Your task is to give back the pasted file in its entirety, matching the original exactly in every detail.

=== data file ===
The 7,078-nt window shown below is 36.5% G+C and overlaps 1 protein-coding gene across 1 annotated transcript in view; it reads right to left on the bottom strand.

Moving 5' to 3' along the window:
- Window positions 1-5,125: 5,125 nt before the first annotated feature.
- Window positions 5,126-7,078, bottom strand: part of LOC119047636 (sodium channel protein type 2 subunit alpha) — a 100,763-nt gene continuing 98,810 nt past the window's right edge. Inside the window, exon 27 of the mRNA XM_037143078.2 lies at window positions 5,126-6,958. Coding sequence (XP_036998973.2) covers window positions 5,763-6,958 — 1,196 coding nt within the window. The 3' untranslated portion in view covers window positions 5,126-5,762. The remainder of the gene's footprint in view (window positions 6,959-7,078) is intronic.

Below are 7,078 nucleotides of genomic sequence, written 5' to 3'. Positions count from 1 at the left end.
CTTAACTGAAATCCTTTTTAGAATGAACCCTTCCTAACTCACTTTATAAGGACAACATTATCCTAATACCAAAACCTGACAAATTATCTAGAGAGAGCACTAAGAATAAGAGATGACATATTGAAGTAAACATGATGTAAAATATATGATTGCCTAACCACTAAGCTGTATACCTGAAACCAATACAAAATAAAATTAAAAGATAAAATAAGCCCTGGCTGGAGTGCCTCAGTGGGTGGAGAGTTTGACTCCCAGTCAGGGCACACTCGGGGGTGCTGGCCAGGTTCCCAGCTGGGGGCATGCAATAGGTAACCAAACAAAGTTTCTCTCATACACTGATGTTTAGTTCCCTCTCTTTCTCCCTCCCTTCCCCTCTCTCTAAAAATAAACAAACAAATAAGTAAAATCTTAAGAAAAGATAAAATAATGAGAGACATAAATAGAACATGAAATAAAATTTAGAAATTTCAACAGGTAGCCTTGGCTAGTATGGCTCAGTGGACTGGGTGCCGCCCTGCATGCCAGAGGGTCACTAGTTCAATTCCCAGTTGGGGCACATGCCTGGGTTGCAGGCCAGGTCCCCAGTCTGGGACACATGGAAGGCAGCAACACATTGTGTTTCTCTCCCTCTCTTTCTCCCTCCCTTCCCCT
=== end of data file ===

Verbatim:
The 7,078-nt window shown below is 36.5% G+C and overlaps 1 protein-coding gene across 1 annotated transcript in view; it reads right to left on the bottom strand.

Moving 5' to 3' along the window:
- Window positions 1-5,125: 5,125 nt before the first annotated feature.
- Window positions 5,126-7,078, bottom strand: part of LOC119047636 (sodium channel protein type 2 subunit alpha) — a 100,763-nt gene continuing 98,810 nt past the window's right edge. Inside the window, exon 27 of the mRNA XM_037143078.2 lies at window positions 5,126-6,958. Coding sequence (XP_036998973.2) covers window positions 5,763-6,958 — 1,196 coding nt within the window. The 3' untranslated portion in view covers window positions 5,126-5,762. The remainder of the gene's footprint in view (window positions 6,959-7,078) is intronic.

Below are 7,078 nucleotides of genomic sequence, written 5' to 3'. Positions count from 1 at the left end.
CTTAACTGAAATCCTTTTTAGAATGAACCCTTCCTAACTCACTTTATAAGGACAACATTATCCTAATACCAAAACCTGACAAATTATCTAGAGAGAGCACTAAGAATAAGAGATGACATATTGAAGTAAACATGATGTAAAATATATGATTGCCTAACCACTAAGCTGTATACCTGAAACCAATACAAAATAAAATTAAAAGATAAAATAAGCCCTGGCTGGAGTGCCTCAGTGGGTGGAGAGTTTGACTCCCAGTCAGGGCACACTCGGGGGTGCTGGCCAGGTTCCCAGCTGGGGGCATGCAATAGGTAACCAAACAAAGTTTCTCTCATACACTGATGTTTAGTTCCCTCTCTTTCTCCCTCCCTTCCCCTCTCTCTAAAAATAAACAAACAAATAAGTAAAATCTTAAGAAAAGATAAAATAATGAGAGACATAAATAGAACATGAAATAAAATTTAGAAATTTCAACAGGTAGCCTTGGCTAGTATGGCTCAGTGGACTGGGTGCCGCCCTGCATGCCAGAGGGTCACTAGTTCAATTCCCAGTTGGGGCACATGCCTGGGTTGCAGGCCAGGTCCCCAGTCTGGGACACATGGAAGGCAGCAACACATTGTGTTTCTCTCCCTCTCTTTCTCCCTCCCTTCCCCT